I just started a new job with a health plan that includes an employer contribution to an HSA. This is my first time ever having an HSA. Until I started looking, I thought an HSA was something that I could open with any bank, so I was thinking of just setting one up with mine (Ally). Unfortunately that's not the case.

How should I go about finding find all (or most) of the HSAs, or at least the best ones, that are available to me? For example, can/do credit unions offer HSAs, or is that something I can just cross off my list even before the search?

For my specific situation, I plan on probably using this money so I am hoping to find some savings-account-like HSAs with high-ish interest rates, and would be happy to hear answers specifically catered to that, but my main question (and the one that is most generally useful) is how to go about finding these in the first place.

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    Are you sure you can pick one? Most commonly the employer sets that up with a vendor of their choosing, like their health insurance plan. Typically you then have options on how the money is allocated within the HSA, so you can choose a mix that suits your risk tolerance.
    – Hart CO
    Sep 25 '19 at 4:39
  • @HartCO, my employer literally told me to set one up myself and tell them where to send the check. Sep 27 '19 at 1:53
  • That's kind of funny, just figured I'd mention it since it's atypical, good luck on your hunt!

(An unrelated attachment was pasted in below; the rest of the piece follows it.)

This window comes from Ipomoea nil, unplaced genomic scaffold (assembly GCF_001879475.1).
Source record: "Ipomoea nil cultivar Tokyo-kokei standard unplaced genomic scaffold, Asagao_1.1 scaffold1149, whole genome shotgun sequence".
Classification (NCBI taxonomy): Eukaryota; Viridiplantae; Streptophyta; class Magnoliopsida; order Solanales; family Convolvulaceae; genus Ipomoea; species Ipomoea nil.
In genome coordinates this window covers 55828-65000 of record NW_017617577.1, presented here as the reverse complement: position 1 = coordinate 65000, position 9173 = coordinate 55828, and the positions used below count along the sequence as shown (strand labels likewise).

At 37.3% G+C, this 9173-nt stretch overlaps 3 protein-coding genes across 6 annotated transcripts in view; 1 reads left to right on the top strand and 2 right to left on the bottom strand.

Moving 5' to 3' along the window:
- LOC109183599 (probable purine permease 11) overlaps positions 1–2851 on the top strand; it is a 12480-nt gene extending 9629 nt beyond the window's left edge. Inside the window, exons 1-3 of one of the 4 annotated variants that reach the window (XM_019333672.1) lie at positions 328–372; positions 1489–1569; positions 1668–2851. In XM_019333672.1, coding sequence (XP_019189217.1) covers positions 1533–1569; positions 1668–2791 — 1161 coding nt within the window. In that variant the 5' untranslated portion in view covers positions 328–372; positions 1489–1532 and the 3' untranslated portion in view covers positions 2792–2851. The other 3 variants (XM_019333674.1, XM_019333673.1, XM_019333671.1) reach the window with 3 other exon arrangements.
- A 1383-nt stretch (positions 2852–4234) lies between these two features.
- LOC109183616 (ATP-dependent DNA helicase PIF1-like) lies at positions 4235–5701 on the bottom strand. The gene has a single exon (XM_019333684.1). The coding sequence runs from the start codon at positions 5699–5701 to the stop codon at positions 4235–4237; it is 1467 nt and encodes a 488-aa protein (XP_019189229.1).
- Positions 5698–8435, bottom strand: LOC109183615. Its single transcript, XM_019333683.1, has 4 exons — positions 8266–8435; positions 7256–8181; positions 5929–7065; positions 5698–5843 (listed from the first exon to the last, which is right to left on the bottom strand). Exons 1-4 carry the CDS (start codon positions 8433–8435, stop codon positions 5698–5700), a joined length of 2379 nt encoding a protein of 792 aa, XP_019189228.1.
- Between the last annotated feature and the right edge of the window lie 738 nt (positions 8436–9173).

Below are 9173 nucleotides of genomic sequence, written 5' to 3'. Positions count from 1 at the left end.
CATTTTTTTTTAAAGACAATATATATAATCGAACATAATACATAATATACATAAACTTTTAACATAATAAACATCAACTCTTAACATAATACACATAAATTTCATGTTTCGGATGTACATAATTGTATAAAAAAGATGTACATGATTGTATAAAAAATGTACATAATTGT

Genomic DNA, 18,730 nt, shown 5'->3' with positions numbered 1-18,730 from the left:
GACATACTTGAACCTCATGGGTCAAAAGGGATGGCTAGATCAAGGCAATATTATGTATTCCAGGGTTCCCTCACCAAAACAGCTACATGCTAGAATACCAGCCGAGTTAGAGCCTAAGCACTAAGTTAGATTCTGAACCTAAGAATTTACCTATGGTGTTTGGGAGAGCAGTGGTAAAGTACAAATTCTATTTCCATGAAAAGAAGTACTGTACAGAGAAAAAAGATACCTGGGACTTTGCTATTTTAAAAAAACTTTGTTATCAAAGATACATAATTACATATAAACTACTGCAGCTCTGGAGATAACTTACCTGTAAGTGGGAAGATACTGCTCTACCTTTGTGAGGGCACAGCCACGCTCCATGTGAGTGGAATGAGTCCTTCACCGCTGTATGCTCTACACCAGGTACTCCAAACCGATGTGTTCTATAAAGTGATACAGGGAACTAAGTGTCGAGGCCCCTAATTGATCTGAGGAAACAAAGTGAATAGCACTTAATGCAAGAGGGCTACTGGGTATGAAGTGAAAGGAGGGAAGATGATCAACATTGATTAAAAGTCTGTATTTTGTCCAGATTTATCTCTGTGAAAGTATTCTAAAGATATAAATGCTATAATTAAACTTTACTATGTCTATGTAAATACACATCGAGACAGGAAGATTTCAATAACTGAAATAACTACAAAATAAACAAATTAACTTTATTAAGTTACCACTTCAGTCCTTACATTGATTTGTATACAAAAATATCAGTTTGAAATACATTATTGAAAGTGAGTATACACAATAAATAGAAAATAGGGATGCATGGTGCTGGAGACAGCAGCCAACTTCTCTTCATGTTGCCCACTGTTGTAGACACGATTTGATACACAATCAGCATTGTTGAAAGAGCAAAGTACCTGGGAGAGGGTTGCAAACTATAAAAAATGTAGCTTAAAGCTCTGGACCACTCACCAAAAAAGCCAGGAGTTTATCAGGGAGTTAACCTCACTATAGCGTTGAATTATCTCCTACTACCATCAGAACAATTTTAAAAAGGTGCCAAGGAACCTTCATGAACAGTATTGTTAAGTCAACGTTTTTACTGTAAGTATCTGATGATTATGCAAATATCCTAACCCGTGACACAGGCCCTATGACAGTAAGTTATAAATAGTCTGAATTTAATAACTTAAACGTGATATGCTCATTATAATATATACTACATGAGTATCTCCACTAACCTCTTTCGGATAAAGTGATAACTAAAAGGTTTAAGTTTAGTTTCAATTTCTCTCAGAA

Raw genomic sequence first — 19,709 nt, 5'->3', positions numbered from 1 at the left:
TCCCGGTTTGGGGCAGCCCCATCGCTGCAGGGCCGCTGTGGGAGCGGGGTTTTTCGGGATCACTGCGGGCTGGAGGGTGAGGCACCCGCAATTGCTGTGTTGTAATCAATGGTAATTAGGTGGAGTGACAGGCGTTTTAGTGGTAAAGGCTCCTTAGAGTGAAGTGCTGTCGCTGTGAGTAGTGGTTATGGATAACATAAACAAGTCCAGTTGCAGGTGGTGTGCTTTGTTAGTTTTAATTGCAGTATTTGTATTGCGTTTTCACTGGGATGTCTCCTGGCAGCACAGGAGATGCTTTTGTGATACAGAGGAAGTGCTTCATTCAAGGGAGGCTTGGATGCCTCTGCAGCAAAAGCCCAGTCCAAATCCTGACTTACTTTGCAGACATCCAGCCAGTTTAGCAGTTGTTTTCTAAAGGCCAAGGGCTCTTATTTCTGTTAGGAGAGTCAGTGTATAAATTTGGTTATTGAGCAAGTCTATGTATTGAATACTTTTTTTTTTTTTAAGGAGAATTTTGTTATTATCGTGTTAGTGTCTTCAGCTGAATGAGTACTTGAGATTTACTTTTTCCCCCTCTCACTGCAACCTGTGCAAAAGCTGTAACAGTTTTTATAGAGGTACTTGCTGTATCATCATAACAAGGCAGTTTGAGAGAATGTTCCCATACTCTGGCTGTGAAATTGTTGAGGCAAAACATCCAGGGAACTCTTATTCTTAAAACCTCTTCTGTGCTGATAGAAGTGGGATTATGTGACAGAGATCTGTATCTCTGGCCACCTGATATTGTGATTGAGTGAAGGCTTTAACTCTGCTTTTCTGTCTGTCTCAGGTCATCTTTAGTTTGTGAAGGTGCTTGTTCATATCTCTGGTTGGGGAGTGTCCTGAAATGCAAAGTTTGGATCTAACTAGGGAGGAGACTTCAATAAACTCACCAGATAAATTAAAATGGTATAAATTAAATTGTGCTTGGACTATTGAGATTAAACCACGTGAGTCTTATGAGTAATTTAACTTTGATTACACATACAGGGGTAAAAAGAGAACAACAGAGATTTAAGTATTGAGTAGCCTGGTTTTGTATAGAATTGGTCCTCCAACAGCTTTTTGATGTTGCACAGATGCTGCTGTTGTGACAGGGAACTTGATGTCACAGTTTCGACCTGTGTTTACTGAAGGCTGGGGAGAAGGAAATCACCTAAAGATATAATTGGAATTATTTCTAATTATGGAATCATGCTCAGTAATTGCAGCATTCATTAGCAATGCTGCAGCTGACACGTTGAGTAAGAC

– Hart CO
    Sep 27 '19 at 2:08
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    This is not a product or service recommendation question. It does not ask “Which HSAs are the best?” Instead, it asks, “How do I find good HSAs?”, which, in my opinion, is on-topic. I am voting to reopen this question. Sep 27 '19 at 2:08
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    @chepner I wouldn’t ask the insurance company about HSAs. The HDHP legally allows you to contribute to an HSA, but other than that, the two are completely unrelated. Sep 27 '19 at 14:19

By adding a phrase to your statement it becomes true:

I thought an HSA was something that I could open with any bank that offers one.

Of course this only helps you if your employer offers the ability to direct deposit into any HSA account. Mine does, and it appears that yours does too. You'll need to shop around like you would for opening a checking or savings account with a bank, but here are some important considerations when choosing an HSA account:

  1. What is the minimum balance you need to maintain to avoid any monthly fees?
  2. What are the requirements for withdrawing from the account? Some banks force you to upload medical receipts, whereas others allow you to annotate your withdrawal with a custom note. This is more of a personal choice: if you are ever audited, do you want to track receipts yourself or do you want the bank to help you do it?
  3. Do you have other accounts with the bank? If yes, it may be faster and less of a hassle to transfer funds to and from your HSA and your personal account when needed.
  4. If you don't intend to spend your HSA money right away, does the bank allow you to invest your HSA funds?
  5. Do they offer a debit card option? (Nearly all do.)
  6. Do they offer interest on the account?

This should help you narrow down the options. And yes, some credit unions offer HSAs too.

  • I would add to this - since the OP mentioned credit unions in the question: many credit unions offer HSA products, too (not just banks).
    – dwizum